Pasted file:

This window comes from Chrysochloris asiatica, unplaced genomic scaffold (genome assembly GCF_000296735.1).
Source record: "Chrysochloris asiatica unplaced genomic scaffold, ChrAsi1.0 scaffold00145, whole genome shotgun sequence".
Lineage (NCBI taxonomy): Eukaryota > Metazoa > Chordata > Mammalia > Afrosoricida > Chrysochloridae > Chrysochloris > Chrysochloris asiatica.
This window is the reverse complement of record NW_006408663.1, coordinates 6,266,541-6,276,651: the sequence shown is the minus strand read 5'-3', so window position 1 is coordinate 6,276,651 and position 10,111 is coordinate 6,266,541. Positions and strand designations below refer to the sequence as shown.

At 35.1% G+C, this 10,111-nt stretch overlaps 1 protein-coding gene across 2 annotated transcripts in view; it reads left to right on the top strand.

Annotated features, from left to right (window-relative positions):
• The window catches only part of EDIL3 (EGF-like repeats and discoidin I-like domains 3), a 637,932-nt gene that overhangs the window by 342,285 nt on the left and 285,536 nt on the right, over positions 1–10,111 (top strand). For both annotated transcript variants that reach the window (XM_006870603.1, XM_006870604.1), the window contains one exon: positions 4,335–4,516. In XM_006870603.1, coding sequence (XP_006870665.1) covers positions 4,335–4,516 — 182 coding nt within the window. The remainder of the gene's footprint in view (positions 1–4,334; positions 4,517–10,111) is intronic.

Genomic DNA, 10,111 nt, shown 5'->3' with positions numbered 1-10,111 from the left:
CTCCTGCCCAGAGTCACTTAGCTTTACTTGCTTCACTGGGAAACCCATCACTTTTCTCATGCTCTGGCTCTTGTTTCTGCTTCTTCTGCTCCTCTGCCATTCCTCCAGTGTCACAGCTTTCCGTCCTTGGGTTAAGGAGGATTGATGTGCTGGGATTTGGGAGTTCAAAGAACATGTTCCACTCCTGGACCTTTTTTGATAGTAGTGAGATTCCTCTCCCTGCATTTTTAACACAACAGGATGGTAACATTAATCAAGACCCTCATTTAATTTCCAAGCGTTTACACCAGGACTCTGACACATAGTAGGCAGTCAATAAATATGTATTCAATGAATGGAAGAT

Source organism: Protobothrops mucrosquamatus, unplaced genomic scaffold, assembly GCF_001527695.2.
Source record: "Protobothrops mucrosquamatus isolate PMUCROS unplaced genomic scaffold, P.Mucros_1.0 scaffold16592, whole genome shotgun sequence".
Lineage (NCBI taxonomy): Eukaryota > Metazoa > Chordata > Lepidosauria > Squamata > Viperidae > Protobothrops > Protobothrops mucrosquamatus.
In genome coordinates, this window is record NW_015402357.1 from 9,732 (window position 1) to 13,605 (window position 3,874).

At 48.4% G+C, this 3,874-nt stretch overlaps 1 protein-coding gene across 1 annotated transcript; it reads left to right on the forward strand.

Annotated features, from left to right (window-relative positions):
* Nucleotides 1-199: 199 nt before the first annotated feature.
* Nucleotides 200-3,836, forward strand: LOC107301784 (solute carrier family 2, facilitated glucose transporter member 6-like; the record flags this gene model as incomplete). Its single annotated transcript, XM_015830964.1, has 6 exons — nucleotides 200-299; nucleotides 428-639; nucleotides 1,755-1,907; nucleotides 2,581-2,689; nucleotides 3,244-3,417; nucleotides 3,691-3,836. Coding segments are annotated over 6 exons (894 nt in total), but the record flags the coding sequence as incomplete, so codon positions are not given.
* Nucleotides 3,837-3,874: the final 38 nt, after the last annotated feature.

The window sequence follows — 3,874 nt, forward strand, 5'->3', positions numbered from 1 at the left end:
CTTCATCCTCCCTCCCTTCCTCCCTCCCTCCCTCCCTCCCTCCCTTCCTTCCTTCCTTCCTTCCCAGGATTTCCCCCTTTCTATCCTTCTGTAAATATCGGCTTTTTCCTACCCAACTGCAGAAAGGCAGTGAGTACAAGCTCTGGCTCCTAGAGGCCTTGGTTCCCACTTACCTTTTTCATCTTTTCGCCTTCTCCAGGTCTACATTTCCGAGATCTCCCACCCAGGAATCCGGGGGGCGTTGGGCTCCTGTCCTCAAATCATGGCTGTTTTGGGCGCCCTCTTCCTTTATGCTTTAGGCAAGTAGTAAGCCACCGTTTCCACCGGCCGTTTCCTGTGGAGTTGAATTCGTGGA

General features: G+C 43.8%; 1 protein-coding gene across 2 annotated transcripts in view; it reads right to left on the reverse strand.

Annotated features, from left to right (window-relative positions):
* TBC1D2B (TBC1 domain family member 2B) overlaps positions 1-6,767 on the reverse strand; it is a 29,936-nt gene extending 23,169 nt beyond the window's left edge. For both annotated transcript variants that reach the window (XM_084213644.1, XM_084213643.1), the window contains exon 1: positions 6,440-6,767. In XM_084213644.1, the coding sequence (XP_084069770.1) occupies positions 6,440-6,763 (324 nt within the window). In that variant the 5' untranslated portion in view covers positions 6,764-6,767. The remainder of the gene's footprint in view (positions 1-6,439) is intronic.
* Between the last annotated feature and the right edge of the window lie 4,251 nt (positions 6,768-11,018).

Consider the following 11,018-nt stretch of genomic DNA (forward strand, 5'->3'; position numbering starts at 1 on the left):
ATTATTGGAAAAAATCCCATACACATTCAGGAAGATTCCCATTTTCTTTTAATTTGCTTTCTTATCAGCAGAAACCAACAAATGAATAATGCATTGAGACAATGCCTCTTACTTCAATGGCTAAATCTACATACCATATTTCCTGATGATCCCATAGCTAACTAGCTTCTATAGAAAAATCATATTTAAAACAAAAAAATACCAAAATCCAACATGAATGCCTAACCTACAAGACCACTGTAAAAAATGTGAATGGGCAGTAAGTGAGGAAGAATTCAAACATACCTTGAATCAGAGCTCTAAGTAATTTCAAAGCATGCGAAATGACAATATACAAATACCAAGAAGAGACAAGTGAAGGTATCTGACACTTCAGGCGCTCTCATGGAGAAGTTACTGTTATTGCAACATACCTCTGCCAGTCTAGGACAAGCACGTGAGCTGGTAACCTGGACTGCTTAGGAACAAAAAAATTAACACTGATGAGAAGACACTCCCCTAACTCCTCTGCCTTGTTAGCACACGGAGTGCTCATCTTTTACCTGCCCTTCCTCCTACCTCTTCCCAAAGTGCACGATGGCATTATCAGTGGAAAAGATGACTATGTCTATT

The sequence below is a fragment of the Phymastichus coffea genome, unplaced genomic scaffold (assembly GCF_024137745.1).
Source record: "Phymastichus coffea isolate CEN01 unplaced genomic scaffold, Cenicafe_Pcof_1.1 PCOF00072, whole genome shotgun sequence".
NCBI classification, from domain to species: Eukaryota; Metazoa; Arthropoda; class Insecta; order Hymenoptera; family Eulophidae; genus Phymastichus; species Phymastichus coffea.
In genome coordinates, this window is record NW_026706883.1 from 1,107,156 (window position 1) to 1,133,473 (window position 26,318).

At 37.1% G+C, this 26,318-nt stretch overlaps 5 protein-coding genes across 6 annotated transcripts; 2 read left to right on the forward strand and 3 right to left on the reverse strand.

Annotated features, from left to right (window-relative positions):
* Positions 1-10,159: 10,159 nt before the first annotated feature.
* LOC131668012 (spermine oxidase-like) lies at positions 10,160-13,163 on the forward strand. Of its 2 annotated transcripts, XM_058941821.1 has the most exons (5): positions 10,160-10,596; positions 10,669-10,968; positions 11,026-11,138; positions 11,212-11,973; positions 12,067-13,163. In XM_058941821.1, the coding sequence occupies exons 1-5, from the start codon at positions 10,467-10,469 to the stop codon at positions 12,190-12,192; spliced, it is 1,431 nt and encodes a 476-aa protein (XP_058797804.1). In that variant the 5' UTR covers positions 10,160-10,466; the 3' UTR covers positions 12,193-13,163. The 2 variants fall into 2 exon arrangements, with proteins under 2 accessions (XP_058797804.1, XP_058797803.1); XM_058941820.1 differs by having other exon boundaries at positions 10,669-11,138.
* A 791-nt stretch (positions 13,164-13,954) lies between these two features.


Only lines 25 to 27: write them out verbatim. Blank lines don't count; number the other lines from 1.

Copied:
Consider the following 11,018-nt stretch of genomic DNA (forward strand, 5'->3'; position numbering starts at 1 on the left):
ATTATTGGAAAAAATCCCATACACATTCAGGAAGATTCCCATTTTCTTTTAATTTGCTTTCTTATCAGCAGAAACCAACAAATGAATAATGCATTGAGACAATGCCTCTTACTTCAATGGCTAAATCTACATACCATATTTCCTGATGATCCCATAGCTAACTAGCTTCTATAGAAAAATCATATTTAAAACAAAAAAATACCAAAATCCAACATGAATGCCTAACCTACAAGACCACTGTAAAAAATGTGAATGGGCAGTAAGTGAGGAAGAATTCAAACATACCTTGAATCAGAGCTCTAAGTAATTTCAAAGCATGCGAAATGACAATATACAAATACCAAGAAGAGACAAGTGAAGGTATCTGACACTTCAGGCGCTCTCATGGAGAAGTTACTGTTATTGCAACATACCTCTGCCAGTCTAGGACAAGCACGTGAGCTGGTAACCTGGACTGCTTAGGAACAAAAAAATTAACACTGATGAGAAGACACTCCCCTAACTCCTCTGCCTTGTTAGCACACGGAGTGCTCATCTTTTACCTGCCCTTCCTCCTACCTCTTCCCAAAGTGCACGATGGCATTATCAGTGGAAAAGATGACTATGTCTATT

The sequence below is a fragment of the Phymastichus coffea genome, unplaced genomic scaffold (assembly GCF_024137745.1).